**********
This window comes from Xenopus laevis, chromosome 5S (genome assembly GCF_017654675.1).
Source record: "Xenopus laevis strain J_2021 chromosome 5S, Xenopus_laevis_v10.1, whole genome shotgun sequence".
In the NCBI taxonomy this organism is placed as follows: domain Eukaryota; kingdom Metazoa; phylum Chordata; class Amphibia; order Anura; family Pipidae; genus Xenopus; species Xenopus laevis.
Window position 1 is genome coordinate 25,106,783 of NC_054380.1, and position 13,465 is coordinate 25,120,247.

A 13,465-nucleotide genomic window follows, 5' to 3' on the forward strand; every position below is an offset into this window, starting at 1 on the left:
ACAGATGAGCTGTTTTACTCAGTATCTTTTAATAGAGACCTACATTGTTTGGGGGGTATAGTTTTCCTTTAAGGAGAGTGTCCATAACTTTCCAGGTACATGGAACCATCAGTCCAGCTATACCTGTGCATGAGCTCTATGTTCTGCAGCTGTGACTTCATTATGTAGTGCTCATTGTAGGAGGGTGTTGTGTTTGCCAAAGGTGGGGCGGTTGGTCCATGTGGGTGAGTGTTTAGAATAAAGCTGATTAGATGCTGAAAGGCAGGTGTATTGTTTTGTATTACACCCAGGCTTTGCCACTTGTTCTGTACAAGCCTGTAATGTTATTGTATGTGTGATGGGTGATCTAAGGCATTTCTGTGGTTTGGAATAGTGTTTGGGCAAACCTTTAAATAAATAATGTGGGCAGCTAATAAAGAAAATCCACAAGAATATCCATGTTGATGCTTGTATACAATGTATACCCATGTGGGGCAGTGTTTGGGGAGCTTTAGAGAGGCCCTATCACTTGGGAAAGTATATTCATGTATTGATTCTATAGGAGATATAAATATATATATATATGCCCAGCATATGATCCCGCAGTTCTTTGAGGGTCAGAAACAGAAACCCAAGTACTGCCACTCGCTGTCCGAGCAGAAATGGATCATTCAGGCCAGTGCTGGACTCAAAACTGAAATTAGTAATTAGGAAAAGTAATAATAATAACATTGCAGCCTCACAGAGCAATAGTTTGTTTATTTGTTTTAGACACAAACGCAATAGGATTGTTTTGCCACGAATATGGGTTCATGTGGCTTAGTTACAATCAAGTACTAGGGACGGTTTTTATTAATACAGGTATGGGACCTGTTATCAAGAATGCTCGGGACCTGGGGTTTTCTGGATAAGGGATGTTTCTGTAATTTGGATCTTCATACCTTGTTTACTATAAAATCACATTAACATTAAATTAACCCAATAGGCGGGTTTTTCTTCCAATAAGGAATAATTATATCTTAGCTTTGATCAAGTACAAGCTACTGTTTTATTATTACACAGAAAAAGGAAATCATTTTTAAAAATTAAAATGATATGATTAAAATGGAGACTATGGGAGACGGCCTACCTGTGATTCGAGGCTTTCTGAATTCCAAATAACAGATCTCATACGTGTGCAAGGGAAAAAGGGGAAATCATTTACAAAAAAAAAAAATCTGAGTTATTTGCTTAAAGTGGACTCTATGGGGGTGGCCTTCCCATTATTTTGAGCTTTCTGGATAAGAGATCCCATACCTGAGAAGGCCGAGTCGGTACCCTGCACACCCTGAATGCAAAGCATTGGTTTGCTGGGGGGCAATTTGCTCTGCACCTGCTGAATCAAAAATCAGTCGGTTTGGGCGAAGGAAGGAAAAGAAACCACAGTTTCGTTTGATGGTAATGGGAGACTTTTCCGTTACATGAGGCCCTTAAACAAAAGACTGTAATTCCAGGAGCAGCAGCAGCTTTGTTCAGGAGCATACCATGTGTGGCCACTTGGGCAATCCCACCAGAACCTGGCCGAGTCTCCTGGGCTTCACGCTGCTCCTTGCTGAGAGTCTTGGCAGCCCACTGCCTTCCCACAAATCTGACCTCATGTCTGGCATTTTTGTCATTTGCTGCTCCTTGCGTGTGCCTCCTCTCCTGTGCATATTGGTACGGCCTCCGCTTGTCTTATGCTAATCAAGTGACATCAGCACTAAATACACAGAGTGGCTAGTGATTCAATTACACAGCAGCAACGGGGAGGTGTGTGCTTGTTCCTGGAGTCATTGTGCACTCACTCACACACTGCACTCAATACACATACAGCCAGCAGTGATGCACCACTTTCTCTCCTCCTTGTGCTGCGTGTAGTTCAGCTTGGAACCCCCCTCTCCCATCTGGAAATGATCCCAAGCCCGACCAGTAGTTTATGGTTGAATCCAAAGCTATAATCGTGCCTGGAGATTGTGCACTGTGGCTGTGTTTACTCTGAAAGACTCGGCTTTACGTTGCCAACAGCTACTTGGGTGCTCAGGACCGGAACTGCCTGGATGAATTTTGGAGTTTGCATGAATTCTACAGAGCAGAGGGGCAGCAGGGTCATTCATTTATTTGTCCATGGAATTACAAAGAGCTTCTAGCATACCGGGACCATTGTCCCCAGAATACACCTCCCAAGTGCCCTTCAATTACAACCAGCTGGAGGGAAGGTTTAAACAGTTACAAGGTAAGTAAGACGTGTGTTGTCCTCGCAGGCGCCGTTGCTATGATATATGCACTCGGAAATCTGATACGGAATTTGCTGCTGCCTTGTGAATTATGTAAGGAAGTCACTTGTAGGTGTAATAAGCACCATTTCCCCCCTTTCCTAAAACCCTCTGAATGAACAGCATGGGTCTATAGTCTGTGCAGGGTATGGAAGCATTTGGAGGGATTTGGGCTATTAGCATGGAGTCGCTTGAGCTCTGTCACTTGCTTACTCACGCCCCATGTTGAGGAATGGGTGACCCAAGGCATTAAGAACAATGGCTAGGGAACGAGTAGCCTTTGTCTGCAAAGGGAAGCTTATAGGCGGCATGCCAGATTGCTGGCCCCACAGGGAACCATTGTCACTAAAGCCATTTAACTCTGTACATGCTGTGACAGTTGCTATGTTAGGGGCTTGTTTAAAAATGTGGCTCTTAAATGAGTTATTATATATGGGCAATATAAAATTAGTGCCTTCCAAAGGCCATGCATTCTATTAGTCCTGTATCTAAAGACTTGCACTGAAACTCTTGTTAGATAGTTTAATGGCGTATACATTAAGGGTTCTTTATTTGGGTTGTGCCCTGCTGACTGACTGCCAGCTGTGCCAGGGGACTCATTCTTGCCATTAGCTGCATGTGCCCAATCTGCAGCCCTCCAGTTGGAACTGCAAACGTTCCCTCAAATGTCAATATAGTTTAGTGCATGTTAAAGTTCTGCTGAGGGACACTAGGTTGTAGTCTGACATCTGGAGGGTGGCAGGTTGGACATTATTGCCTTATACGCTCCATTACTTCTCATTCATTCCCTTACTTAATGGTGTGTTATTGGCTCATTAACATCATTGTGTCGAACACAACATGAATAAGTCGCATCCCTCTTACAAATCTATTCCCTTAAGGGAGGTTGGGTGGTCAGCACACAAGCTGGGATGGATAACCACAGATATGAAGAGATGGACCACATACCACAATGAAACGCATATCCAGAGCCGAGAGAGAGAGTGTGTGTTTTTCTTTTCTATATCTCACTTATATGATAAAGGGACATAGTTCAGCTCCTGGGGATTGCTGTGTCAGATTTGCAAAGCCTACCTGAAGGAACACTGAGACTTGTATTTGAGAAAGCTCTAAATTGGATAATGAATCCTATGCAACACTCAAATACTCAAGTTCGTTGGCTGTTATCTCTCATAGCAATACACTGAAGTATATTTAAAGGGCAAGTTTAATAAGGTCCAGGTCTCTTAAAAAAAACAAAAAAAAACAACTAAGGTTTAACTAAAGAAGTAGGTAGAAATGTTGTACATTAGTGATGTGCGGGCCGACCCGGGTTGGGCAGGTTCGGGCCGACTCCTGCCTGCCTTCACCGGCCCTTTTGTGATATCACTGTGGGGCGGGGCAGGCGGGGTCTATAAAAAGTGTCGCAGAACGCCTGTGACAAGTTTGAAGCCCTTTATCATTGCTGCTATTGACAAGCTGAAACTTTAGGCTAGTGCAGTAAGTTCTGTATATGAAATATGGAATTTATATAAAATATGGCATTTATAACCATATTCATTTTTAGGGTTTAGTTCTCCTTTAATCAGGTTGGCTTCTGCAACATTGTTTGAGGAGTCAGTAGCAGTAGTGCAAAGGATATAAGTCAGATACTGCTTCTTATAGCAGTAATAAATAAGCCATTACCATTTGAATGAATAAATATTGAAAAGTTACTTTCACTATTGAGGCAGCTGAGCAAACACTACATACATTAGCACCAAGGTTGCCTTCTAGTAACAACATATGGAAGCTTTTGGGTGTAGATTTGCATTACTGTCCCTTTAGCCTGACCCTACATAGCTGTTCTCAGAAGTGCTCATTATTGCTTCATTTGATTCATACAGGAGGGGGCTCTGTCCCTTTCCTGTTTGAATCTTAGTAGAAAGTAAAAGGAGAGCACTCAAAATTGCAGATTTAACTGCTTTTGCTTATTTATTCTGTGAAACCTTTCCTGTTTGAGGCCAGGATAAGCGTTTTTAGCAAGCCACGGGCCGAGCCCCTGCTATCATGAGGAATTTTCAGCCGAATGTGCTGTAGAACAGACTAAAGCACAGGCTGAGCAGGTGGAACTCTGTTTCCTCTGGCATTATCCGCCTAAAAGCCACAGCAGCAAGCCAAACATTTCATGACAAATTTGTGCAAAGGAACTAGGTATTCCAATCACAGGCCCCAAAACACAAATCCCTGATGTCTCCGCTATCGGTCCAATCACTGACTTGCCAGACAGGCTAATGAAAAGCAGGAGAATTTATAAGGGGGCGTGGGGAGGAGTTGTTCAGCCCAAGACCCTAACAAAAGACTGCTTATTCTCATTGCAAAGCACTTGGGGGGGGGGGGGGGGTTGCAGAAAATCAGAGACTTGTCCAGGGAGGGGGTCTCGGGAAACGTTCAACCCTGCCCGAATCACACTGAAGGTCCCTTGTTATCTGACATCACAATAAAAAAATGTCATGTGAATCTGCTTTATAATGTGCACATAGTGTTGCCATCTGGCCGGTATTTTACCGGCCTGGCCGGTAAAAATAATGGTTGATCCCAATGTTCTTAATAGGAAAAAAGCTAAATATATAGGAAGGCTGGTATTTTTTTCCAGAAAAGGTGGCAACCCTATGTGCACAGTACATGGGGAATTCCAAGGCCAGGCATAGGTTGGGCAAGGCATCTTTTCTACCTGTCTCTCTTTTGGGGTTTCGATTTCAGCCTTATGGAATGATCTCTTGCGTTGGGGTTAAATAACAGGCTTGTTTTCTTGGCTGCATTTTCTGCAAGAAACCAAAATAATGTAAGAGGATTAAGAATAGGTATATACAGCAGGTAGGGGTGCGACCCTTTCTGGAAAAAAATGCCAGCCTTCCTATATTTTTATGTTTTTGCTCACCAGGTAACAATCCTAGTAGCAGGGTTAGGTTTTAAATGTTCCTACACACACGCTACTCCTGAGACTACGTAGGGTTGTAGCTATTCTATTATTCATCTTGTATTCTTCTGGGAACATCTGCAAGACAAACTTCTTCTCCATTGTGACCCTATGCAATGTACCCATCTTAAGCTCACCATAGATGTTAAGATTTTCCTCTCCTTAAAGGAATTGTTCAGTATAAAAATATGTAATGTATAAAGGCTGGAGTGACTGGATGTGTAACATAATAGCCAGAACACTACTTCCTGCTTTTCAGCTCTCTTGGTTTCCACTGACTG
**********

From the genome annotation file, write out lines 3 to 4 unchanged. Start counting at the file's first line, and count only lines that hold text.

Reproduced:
In the NCBI taxonomy this organism is placed as follows: domain Eukaryota; kingdom Metazoa; phylum Chordata; class Amphibia; order Anura; family Pipidae; genus Xenopus; species Xenopus laevis.
Window position 1 is genome coordinate 25,106,783 of NC_054380.1, and position 13,465 is coordinate 25,120,247.